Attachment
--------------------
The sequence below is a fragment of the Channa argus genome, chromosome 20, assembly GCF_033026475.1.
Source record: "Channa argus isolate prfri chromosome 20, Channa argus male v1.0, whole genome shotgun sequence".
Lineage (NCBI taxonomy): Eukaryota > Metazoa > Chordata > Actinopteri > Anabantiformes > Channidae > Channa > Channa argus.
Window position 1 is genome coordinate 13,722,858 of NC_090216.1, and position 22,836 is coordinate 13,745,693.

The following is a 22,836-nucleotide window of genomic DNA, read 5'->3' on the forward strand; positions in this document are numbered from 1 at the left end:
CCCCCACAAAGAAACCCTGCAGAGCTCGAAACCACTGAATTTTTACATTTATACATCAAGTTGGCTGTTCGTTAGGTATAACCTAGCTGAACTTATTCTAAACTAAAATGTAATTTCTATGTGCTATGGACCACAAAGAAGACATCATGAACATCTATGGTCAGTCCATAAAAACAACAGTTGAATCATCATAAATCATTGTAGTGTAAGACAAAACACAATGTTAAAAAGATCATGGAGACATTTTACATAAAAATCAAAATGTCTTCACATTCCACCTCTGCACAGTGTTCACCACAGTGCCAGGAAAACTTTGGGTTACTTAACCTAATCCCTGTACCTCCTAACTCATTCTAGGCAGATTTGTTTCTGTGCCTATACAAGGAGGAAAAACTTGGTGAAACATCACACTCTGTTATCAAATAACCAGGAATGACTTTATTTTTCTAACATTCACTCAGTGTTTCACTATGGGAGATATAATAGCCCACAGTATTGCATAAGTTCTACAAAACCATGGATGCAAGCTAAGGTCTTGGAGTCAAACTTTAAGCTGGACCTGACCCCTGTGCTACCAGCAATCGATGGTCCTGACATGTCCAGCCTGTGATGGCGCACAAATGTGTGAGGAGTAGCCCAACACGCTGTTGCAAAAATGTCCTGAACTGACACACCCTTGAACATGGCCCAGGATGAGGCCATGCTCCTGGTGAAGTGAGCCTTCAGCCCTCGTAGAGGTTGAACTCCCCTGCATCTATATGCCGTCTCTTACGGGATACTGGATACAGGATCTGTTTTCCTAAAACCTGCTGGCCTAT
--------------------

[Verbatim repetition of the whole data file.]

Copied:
The sequence below is a fragment of the Channa argus genome, chromosome 20, assembly GCF_033026475.1.
Source record: "Channa argus isolate prfri chromosome 20, Channa argus male v1.0, whole genome shotgun sequence".
Lineage (NCBI taxonomy): Eukaryota > Metazoa > Chordata > Actinopteri > Anabantiformes > Channidae > Channa > Channa argus.
Window position 1 is genome coordinate 13,722,858 of NC_090216.1, and position 22,836 is coordinate 13,745,693.

The following is a 22,836-nucleotide window of genomic DNA, read 5'->3' on the forward strand; positions in this document are numbered from 1 at the left end:
CCCCCACAAAGAAACCCTGCAGAGCTCGAAACCACTGAATTTTTACATTTATACATCAAGTTGGCTGTTCGTTAGGTATAACCTAGCTGAACTTATTCTAAACTAAAATGTAATTTCTATGTGCTATGGACCACAAAGAAGACATCATGAACATCTATGGTCAGTCCATAAAAACAACAGTTGAATCATCATAAATCATTGTAGTGTAAGACAAAACACAATGTTAAAAAGATCATGGAGACATTTTACATAAAAATCAAAATGTCTTCACATTCCACCTCTGCACAGTGTTCACCACAGTGCCAGGAAAACTTTGGGTTACTTAACCTAATCCCTGTACCTCCTAACTCATTCTAGGCAGATTTGTTTCTGTGCCTATACAAGGAGGAAAAACTTGGTGAAACATCACACTCTGTTATCAAATAACCAGGAATGACTTTATTTTTCTAACATTCACTCAGTGTTTCACTATGGGAGATATAATAGCCCACAGTATTGCATAAGTTCTACAAAACCATGGATGCAAGCTAAGGTCTTGGAGTCAAACTTTAAGCTGGACCTGACCCCTGTGCTACCAGCAATCGATGGTCCTGACATGTCCAGCCTGTGATGGCGCACAAATGTGTGAGGAGTAGCCCAACACGCTGTTGCAAAAATGTCCTGAACTGACACACCCTTGAACATGGCCCAGGATGAGGCCATGCTCCTGGTGAAGTGAGCCTTCAGCCCTCGTAGAGGTTGAACTCCCCTGCATCTATATGCCGTCTCTTACGGGATACTGGATACAGGATCTGTTTTCCTAAAACCTGCTGGCCTAT